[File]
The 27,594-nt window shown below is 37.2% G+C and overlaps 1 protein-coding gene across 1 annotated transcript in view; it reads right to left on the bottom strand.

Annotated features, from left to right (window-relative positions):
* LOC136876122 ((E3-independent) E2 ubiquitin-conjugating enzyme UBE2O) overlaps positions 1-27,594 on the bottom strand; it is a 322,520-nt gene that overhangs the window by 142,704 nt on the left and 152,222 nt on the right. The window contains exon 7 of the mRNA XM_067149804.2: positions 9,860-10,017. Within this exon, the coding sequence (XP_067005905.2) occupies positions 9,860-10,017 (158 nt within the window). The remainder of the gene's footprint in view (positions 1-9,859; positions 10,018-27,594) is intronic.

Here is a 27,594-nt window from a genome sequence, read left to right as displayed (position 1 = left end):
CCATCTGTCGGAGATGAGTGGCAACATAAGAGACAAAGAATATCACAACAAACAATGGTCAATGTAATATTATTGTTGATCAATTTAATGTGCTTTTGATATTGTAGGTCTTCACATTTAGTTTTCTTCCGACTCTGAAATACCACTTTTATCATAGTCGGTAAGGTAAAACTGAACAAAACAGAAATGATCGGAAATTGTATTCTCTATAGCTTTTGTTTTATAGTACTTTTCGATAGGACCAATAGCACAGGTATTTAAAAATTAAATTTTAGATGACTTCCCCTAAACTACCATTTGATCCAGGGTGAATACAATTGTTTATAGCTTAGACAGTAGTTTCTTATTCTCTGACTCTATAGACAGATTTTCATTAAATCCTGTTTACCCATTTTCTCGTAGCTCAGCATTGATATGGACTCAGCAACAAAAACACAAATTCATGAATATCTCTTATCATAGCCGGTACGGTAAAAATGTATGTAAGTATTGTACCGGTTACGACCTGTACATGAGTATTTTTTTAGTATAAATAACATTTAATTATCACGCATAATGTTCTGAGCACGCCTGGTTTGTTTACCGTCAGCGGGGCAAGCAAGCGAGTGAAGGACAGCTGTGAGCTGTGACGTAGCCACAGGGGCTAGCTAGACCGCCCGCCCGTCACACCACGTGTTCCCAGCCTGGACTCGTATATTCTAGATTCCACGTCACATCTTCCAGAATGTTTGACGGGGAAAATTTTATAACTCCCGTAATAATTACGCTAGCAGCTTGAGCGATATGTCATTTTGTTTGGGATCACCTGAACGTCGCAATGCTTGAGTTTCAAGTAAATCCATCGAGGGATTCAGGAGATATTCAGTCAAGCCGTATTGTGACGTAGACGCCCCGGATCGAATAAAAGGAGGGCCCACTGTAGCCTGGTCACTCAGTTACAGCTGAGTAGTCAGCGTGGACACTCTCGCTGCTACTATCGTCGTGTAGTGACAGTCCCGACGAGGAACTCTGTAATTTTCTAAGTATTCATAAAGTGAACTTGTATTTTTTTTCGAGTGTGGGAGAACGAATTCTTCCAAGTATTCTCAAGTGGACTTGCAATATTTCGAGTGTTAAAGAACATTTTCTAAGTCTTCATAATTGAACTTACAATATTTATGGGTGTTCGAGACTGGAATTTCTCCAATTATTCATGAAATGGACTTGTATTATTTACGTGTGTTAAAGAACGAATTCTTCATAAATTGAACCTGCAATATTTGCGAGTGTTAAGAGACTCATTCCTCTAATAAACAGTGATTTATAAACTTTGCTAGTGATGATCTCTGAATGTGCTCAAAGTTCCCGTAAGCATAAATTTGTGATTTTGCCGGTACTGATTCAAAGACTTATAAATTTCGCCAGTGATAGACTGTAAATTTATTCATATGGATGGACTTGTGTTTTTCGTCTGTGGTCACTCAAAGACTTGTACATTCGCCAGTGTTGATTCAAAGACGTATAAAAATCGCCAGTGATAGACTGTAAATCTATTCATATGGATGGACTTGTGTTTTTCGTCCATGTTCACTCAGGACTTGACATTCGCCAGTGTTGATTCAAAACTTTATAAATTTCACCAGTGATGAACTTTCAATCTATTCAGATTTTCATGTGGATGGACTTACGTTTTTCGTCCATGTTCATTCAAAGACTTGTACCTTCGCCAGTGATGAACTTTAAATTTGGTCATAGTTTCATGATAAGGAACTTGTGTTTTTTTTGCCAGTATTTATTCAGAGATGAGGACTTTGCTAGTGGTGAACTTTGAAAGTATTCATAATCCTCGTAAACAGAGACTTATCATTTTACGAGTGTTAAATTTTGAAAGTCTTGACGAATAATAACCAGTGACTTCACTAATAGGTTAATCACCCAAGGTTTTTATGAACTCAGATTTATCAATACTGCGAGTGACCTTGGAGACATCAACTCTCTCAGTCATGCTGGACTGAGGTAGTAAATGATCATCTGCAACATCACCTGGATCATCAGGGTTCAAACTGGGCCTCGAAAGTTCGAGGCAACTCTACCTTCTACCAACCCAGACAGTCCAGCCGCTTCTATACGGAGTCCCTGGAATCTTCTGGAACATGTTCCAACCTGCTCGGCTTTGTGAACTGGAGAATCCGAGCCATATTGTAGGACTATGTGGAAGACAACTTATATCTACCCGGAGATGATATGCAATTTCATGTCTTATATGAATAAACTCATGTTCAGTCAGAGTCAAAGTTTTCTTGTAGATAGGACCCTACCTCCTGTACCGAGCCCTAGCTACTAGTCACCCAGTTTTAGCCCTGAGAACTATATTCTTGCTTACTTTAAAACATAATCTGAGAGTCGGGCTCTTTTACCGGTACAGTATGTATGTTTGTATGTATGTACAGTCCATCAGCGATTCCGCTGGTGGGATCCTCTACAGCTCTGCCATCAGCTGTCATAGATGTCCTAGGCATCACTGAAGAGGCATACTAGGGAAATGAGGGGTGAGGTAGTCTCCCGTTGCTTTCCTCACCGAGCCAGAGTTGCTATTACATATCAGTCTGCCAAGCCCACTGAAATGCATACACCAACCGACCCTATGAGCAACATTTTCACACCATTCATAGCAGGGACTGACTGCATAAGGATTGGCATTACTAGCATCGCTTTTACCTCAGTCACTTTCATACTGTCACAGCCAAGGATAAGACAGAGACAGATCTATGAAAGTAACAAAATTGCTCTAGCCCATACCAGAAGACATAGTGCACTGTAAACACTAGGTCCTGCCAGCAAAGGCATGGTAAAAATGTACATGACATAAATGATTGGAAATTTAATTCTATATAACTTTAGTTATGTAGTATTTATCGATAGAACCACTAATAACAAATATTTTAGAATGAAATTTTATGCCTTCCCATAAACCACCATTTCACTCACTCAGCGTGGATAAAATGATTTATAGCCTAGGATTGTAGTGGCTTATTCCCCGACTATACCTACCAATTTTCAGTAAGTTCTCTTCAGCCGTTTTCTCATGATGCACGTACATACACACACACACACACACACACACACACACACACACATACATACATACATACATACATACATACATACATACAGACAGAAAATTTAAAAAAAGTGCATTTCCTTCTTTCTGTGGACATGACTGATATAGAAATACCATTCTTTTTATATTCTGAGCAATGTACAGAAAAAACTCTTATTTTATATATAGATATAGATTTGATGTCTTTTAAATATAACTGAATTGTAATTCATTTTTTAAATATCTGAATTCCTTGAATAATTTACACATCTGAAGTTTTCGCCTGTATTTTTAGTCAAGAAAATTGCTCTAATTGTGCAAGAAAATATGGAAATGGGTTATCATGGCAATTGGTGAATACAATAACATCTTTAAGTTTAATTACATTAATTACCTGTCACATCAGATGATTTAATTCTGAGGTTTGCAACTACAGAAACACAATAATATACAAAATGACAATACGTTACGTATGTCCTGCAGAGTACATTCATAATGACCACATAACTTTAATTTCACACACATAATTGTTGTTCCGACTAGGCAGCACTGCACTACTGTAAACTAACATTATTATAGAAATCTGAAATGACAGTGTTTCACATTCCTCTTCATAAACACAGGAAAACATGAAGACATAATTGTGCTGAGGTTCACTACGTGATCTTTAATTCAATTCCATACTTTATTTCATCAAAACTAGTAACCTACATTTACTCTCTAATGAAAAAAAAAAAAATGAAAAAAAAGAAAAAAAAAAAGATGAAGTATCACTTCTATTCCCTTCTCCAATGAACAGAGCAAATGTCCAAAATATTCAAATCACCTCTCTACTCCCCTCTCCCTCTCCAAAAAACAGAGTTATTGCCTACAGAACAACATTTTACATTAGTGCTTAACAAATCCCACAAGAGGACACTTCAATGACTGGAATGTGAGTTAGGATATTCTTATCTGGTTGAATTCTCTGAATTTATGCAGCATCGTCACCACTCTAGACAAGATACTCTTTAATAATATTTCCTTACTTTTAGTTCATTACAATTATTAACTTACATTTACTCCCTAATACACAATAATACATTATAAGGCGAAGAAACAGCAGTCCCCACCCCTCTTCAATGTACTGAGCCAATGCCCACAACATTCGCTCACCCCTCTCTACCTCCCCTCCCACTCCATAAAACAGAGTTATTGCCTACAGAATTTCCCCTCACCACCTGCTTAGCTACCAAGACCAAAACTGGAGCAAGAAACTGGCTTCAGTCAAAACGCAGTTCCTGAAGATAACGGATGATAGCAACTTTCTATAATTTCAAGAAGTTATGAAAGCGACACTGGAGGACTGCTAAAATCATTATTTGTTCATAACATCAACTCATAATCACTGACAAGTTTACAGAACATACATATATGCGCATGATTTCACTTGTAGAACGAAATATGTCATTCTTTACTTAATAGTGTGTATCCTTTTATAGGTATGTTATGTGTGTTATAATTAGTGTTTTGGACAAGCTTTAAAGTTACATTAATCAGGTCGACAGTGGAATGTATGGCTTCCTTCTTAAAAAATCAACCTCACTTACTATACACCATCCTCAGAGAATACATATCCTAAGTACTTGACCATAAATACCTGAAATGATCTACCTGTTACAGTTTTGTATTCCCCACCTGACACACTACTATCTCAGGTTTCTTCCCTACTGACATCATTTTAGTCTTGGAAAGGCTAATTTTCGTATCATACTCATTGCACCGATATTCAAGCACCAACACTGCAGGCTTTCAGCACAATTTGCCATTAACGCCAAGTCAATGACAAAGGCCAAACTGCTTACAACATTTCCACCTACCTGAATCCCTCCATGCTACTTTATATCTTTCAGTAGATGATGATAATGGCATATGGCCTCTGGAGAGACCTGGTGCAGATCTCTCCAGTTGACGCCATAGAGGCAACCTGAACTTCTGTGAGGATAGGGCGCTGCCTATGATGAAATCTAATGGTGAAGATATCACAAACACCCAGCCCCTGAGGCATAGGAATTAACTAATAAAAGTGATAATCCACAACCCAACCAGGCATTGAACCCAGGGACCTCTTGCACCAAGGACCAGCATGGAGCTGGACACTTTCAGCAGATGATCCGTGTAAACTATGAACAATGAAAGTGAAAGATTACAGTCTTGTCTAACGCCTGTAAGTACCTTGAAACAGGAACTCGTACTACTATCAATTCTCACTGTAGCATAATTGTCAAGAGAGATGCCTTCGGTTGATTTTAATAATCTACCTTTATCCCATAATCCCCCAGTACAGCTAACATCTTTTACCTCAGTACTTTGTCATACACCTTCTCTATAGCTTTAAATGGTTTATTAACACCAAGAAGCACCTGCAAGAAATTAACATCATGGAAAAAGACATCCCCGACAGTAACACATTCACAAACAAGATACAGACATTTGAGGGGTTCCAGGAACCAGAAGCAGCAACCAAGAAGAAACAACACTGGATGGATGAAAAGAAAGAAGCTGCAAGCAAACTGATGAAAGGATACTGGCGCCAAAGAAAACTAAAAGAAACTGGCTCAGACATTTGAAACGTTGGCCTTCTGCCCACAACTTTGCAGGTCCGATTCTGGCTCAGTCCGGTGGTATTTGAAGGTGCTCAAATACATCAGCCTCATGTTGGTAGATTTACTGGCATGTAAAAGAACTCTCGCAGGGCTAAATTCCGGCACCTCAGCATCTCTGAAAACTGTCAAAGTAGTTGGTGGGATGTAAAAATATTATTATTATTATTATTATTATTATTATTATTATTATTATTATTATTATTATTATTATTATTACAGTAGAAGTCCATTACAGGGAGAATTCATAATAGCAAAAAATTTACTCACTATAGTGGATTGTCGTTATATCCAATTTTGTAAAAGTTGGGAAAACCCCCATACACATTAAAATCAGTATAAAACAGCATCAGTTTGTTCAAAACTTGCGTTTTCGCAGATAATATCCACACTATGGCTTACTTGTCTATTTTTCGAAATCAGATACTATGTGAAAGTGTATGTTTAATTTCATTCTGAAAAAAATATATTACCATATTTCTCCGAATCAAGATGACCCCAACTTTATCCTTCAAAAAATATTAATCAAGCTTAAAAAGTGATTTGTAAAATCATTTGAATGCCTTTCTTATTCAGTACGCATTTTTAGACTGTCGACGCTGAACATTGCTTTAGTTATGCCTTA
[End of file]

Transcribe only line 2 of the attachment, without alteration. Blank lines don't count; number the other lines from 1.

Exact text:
Annotated features, from left to right (window-relative positions):